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Godard and Feminism Part VI: Le Petit Soldat (The Little Soldier) (1960)

January 19, 2014

le_petit_soldat.rialtoJean-Luc Godard was no stranger to heavy political themes in his films. The second film he made after Breathless was also his earliest socio-political drama. The Little Soldier follows Bruno, a French revolutionary hiding out in Switzerland in order to avoid enlistment in The Algerian War. His alliance with French intelligence soon drives him into a complicated situation in which he must kill an Algerian sympathizer to prove he’s not a traitor. Unwilling to complete the task, Bruno is forced to confront his personal views on war and pride. In the midst of doing so he falls in love with Veronica Dryer (Anna Karina) a Russian immigrant concealing her true identity.

Although released in 1964, The Little Soldier was made in 1960 when Godard was growing into an art house darling of cinema. The film was banned in France until 1963 supposedly for its depiction of torture during the film’s climax. Yet, despite its early roots The Little Soldier is perhaps Godard’s most stylistically conventional film. There are no jump cuts, no off-beat camera positioning, no atypical sound distortion or music cues, and it is void of a strong female lead. Godard instead tells a linear tale using a handheld camera to shadow Bruno and takes advantage of the cinematic freedom to pit himself with Bruno in small, tight enclosed spaces heightening the intensity of key situations that Bruno finds himself in. The Little Soldier is narrated by Bruno and Godard captures much of the film’s escapades through whip pans and travelling shots.

Karina co-stars as Bruno’s love interest, but is given minimal screen time and even less of a persona to work with saving the display of her impressive talents for later Godard films. What’s more is that Karina plays a character void of power and individuality. What we do know of her is conflicted and underdeveloped likely because she is introduced to us through Bruno’s skewed perceptive. What we as an audience learn of Veronica is mostly limited by Bruno’s words and actions. After a date he corners her to tell her that she shouldn’t hold a man’s arm as she did his if she didn’t want to sleep with him. He coldly walks away and she runs after him to once again hold his arm. They promptly awake alongside one another the next morning.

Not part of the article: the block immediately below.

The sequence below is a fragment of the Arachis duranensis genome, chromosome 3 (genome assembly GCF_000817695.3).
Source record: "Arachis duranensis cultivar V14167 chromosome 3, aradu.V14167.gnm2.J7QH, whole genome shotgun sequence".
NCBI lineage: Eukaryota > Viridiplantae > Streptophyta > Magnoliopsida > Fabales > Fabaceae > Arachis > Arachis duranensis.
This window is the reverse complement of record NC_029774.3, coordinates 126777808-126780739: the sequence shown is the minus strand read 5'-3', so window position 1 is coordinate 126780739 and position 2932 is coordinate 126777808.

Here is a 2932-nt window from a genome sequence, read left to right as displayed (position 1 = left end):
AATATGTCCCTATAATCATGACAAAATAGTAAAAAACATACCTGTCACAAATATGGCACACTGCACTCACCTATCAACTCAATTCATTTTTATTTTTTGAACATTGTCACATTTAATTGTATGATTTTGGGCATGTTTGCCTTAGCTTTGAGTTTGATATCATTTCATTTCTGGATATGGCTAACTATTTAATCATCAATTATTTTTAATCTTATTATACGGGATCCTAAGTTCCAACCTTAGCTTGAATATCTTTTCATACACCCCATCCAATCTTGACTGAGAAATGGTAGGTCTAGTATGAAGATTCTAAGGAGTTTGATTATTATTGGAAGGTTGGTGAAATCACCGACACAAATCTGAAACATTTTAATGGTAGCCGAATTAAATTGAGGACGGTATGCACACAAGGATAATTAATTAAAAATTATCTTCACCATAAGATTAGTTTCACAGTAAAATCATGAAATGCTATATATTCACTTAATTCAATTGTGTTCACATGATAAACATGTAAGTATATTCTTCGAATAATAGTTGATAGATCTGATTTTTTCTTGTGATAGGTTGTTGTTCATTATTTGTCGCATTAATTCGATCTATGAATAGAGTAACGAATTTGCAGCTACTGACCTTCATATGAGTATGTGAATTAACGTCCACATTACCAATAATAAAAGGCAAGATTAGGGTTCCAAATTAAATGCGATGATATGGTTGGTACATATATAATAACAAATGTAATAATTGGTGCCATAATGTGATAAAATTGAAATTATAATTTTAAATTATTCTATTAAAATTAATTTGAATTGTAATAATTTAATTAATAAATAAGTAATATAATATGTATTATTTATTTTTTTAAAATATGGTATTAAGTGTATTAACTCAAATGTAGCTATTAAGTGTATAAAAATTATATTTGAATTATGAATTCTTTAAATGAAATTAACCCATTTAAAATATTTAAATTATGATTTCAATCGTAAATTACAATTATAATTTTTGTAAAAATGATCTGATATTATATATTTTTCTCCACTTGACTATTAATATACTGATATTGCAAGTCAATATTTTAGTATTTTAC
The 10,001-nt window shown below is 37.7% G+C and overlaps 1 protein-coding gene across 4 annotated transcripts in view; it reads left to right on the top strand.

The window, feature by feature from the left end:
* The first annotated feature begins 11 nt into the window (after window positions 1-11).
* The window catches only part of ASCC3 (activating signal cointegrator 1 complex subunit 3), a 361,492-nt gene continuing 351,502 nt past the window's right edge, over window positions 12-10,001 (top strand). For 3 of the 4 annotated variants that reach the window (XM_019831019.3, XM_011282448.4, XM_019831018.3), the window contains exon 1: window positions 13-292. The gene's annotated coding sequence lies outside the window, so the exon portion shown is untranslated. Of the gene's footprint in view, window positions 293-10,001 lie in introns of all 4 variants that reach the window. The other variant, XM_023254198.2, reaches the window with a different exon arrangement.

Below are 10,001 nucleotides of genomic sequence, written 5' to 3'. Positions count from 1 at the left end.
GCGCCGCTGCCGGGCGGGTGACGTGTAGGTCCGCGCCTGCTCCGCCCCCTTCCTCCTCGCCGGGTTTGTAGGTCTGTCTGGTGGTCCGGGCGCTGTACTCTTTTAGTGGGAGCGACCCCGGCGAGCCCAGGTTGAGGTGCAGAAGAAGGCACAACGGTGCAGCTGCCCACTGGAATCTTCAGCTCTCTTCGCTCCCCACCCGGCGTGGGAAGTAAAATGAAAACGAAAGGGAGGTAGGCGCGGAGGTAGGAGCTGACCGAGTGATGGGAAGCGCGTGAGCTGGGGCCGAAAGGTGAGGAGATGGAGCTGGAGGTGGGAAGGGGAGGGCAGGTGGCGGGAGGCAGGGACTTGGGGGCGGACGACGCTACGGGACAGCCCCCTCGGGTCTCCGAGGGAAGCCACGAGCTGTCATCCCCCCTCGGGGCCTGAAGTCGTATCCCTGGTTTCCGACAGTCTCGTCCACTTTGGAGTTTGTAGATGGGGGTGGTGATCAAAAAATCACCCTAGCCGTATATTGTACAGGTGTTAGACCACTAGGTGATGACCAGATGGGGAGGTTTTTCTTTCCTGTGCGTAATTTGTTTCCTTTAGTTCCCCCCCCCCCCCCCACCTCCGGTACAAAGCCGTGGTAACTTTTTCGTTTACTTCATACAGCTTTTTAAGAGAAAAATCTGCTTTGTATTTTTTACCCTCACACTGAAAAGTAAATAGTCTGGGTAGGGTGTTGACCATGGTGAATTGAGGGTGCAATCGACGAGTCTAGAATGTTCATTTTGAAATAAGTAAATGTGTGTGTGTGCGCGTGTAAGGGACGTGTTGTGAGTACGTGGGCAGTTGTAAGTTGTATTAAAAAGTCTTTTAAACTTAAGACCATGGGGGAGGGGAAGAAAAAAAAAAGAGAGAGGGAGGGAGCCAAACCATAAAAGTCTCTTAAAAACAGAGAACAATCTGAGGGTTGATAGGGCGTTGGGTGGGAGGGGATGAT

Godard leaves the internal complexities for Bruno, a man who walks the Earth with blinders on believing in weak ideals about the world he lives in. His nationality is one he holds with pride but is nonchalant about the rest of the world only caring for a specific country if their contributions have benefited him. Although Veronica isn’t a multidimensional character and lacks the prowess and self-identity of Godard’s more famous female characters, her role in the film is still pivotal. Godard uses Veronica as a plot device, one that without we’d have no true insight into Bruno as a character. Through his relationship with Veronica, Bruno reveals to her his thoughts on the war, politics, ethics, and his own conflicting ideals on his role in the grand scheme of things. Bruno expresses his beliefs and ideals to Veronica showing us where his loyalty ultimate lies; not with French or Arabs or Swiss, but with Veronica, the girl he loves. He makes a vital decision in the film for her sake.


The Little Soldier is less of a showcase of the actor’s talents and more of a look into conflicting political views during a turbulent time period. Due to this, The Little Soldier’s importance lies mostly in its narrative rather than its aesthetics and style. The resulting product is slightly boring and dull with occasional scenes ridden with poor acting and even poorer edits. The Little Soldier is not one of Godard’s better films, nor does it capture quality and capability of his talents and visual brilliance. However, it is an impressive attempt at creating a political drama with social overtones and while the female focus isn’t as strong, it’s still present and given importance. The Little Soldier is a test of what Godard would only expand on for the rest of his career, even if it is a weakly seasoned, watered down taste.

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